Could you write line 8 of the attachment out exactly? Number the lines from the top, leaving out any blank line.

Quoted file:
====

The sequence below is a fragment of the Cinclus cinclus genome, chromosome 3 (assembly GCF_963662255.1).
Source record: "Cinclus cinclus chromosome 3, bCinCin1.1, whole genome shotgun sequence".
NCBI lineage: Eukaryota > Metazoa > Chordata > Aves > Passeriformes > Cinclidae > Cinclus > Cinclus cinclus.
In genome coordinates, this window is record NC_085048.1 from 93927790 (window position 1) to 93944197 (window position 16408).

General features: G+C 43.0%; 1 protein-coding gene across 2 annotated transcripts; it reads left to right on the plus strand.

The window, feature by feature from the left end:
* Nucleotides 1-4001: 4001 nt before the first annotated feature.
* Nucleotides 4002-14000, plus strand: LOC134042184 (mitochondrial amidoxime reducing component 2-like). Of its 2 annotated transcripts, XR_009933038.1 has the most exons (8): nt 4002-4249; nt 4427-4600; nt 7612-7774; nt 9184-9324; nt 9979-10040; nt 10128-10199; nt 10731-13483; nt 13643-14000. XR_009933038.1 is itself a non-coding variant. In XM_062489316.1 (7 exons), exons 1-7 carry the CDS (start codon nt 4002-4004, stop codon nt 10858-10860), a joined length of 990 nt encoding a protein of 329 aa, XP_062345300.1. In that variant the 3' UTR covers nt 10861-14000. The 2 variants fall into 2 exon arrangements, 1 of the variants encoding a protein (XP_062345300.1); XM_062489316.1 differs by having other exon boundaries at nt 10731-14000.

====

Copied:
* Nucleotides 4002-14000, plus strand: LOC134042184 (mitochondrial amidoxime reducing component 2-like). Of its 2 annotated transcripts, XR_009933038.1 has the most exons (8): nt 4002-4249; nt 4427-4600; nt 7612-7774; nt 9184-9324; nt 9979-10040; nt 10128-10199; nt 10731-13483; nt 13643-14000. XR_009933038.1 is itself a non-coding variant. In XM_062489316.1 (7 exons), exons 1-7 carry the CDS (start codon nt 4002-4004, stop codon nt 10858-10860), a joined length of 990 nt encoding a protein of 329 aa, XP_062345300.1. In that variant the 3' UTR covers nt 10861-14000. The 2 variants fall into 2 exon arrangements, 1 of the variants encoding a protein (XP_062345300.1); XM_062489316.1 differs by having other exon boundaries at nt 10731-14000.